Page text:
The truth behind Olena Zelenska’s $1.1m Cartier haul

Cartier jewellery, Louis Vuitton bags, Gucci tracksuits, private jets—Olena Zelenska, Ukraine’s first lady, has a taste for the good life and is using foreign aid money to fund it. Or so Ukraine’s enemies would have you believe. As soon as Western governments started sending weapons and money to Ukraine, following Russia’s invasion in February 2022, Russophiles and isolationists began pushing phoney claims about the extent of corruption in the country. Often Ms Zelenska and her husband, President Volodymyr Zelensky, are the focus of these lies. In 2023, for example, the Kremlin spread the fiction that Ukraine’s first couple had bought a German villa formerly owned by Joseph Goebbels, the chief propagandist for the Nazis. That conveniently served the Kremlin’s false narrative that Mr Zelensky is a Nazi sympathiser (never mind that he is Jewish).

The claim was salacious enough to catch people’s attention while also speaking to legitimate worries about Ukraine’s history of corruption and squandered aid money. News outlets and big accounts on X and TikTok amplified the story, lending it credibility. You may not have seen the story, but millions of people did.

To understand how this disinformation spread, Darren Linvill and Patrick Warren, researchers at Clemson University in South Carolina, traced its origins. A successful online disinformation campaign involves three stages. First is “placement”, or the initial posting of the lie. Then comes “layering”, where the lie spreads among online accounts and dodgy news websites, obscuring its origin. The final stage is “integration”: when credible sources, such as real news websites and social-media accounts pick it up. Here’s how all that happened in the Olena Zelenska story.

In September, a woman claiming to be an intern at Cartier in New York shared her experience of serving Ms Zelenska—and subsequently getting fired—on her Instagram account.

She even had a receipt from Cartier to substantiate her claim. But it was doctored. An investigation by the BBC and Open Online, an Italian news site, later identified the woman using facial-recognition software. Far from being a Cartier employee in New York, she was probably a beautician in St Petersburg. In any case, Ms Zelenska was in Canada on the date listed on the receipt.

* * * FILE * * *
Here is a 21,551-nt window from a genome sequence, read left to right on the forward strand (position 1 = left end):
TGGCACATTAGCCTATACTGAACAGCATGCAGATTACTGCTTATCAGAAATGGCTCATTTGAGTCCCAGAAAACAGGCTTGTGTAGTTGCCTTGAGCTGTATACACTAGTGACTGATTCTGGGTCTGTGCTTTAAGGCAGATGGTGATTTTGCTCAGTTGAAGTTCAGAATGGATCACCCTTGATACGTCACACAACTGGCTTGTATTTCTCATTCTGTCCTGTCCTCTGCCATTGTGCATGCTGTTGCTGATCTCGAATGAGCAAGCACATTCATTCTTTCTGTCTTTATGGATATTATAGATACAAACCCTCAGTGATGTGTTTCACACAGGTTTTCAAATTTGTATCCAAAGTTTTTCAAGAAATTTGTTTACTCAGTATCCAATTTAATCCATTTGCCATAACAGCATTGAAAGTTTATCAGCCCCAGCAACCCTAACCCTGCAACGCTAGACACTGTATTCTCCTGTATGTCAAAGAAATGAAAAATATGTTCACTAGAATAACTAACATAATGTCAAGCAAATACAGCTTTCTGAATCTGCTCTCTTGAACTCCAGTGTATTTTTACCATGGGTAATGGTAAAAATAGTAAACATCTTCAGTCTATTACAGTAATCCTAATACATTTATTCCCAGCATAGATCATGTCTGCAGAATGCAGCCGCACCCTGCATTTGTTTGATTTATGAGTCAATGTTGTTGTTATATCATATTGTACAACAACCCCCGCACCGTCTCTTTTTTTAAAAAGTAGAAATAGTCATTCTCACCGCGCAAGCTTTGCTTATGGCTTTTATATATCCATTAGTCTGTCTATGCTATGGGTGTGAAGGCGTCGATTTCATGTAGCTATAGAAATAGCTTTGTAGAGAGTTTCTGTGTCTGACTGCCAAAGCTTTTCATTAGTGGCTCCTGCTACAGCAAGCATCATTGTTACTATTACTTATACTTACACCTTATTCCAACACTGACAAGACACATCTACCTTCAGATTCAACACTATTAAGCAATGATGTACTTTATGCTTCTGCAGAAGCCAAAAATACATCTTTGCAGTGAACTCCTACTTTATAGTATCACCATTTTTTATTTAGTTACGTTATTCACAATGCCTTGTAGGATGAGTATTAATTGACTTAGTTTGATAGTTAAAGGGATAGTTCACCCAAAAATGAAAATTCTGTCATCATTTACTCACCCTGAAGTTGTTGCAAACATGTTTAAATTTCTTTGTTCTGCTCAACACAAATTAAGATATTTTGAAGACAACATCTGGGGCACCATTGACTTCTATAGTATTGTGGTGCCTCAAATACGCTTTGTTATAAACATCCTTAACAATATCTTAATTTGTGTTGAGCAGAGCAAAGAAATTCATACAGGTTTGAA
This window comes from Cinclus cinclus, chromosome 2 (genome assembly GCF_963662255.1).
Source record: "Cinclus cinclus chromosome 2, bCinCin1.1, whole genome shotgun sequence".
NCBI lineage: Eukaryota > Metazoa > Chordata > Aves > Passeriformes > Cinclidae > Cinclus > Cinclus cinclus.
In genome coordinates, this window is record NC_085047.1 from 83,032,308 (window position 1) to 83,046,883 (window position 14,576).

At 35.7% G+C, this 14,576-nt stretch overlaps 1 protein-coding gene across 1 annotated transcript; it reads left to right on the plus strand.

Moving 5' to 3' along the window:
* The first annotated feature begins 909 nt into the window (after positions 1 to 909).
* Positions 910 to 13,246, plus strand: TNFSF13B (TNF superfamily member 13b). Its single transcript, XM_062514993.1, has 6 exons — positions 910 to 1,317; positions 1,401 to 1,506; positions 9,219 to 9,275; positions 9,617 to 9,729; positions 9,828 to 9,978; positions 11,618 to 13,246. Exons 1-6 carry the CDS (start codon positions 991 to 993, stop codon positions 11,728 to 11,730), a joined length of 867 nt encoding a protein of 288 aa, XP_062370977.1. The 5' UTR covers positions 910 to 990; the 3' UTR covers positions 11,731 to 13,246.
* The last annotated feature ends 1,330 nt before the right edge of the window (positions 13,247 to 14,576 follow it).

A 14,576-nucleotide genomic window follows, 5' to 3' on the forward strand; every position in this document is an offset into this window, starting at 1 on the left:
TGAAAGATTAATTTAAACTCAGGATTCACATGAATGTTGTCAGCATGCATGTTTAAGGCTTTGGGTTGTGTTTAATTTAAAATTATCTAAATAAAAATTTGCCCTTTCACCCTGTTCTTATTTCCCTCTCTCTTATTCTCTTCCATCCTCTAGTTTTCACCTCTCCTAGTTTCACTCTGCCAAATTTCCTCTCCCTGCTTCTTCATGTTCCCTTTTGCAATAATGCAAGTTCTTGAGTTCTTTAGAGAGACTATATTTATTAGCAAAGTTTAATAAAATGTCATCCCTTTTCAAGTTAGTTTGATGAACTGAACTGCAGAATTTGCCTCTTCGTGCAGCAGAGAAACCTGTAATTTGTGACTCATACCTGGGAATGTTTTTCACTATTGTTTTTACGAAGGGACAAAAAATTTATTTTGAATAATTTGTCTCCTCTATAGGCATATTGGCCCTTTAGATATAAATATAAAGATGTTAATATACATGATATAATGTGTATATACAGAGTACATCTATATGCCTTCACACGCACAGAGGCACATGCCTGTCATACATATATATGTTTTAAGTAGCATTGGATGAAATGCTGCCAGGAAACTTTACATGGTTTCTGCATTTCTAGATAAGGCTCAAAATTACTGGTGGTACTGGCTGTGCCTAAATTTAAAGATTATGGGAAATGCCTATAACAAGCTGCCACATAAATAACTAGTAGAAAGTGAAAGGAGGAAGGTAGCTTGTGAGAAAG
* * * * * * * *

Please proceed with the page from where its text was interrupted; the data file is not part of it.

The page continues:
By the time the story was gaining traction, the woman’s Instagram account had switched from public to private. But an anonymous YouTube account had already uploaded her story. This video was its only post.

At first glance, DC Weekly looks like any other news homepage, covering American politics and world affairs. Its stories lean anti-Western and peddle claims of corruption in Ukraine. As with the Cartier scandal, their evidence comes from videos planted on YouTube.

But a closer look reveals its true nature. The researchers identified that the website stole and republished thousands of articles and headlines from mainstream Western outlets. Then it pivoted to using generative artificial-intelligence (AI) models to produce stories. DC Weekly appears to be owned by John Mark Dougan, a former American police officer who defected to Russia in 2016 and now works as a pro-Russia journalist.

The website is one of many fake, AI-generated news sites pumping out stories like this. It offers a case study in the ways in which new technology is being used to help bad actors construct and build up false narratives faster than ever before, and across multiple platforms.

Hourly mentions of Zelenska-Cartier

story on X (formerly Twitter)

Story appears in Russian media.

Re-posted by the Russian Embassy UK

“Cartier Intern” video

posted on Youtube

Story appears

in DC Weekly

Story appears on

NetAfrique.ne

Source: Darren Linvill and Patrick Warren, X

Hourly mentions of Zelenska-Cartier

story on X (formerly Twitter)

1 “Cartier Intern” video posted on Youtube

2 Story appears on NetAfrique.ne

3 Story appears in DC Weekly

4 Story appears in Russian media. Re-posted

by the Russian Embassy UK

Source: Darren Linvill and Patrick Warren, X

Hourly mentions of Zelenska-Cartier

story on X (formerly Twitter)

Story appears in Russian media.

Re-posted by the Russian Embassy UK

“Cartier Intern” video

posted on Youtube

Story appears

in DC Weekly

Story appears on

NetAfrique.ne

Source: Darren Linvill and Patrick Warren, X

Once layering is complete, the final step is disseminating the disinformation widely. The researchers estimate that the lie about Ms Zelenska’s shopping spree was shared in English at least 20,000 times on X. None of this happened by accident. First “seeder” social-media accounts strategically posted the lie, then “spreader” accounts disseminated it across different social networks.

One seeder was an account calling itself “Woke Martin”, which used an image of Ryan Gosling as Ken from the film “Barbie” as a profile picture. Woke Martin shows several tell-tale signs of being a plant. The account only started posting in the week of October 3rd, 2023, and all of its roughly 300 followers were empty, shell accounts with no pictures or account details.

Woke Martin and other accounts, such as the unimaginatively named “Russian Trol” (who has since been blocked on X), began sharing links to the story in the Nation in replies to posts by politicians and right-leaning influencers.

Eventually, the Zelenska-Cartier rumour became old news. Some of those who saw the story may also have seen the various articles debunking it, but most probably did not. AI is making it easier both to create disinformation in the form of images, videos and text (see our story on the science of disinformation), and to spread it through fake websites, like DC Weekly, and social-media accounts. Campaigns like this are probably going to become more sophisticated and increasingly common.

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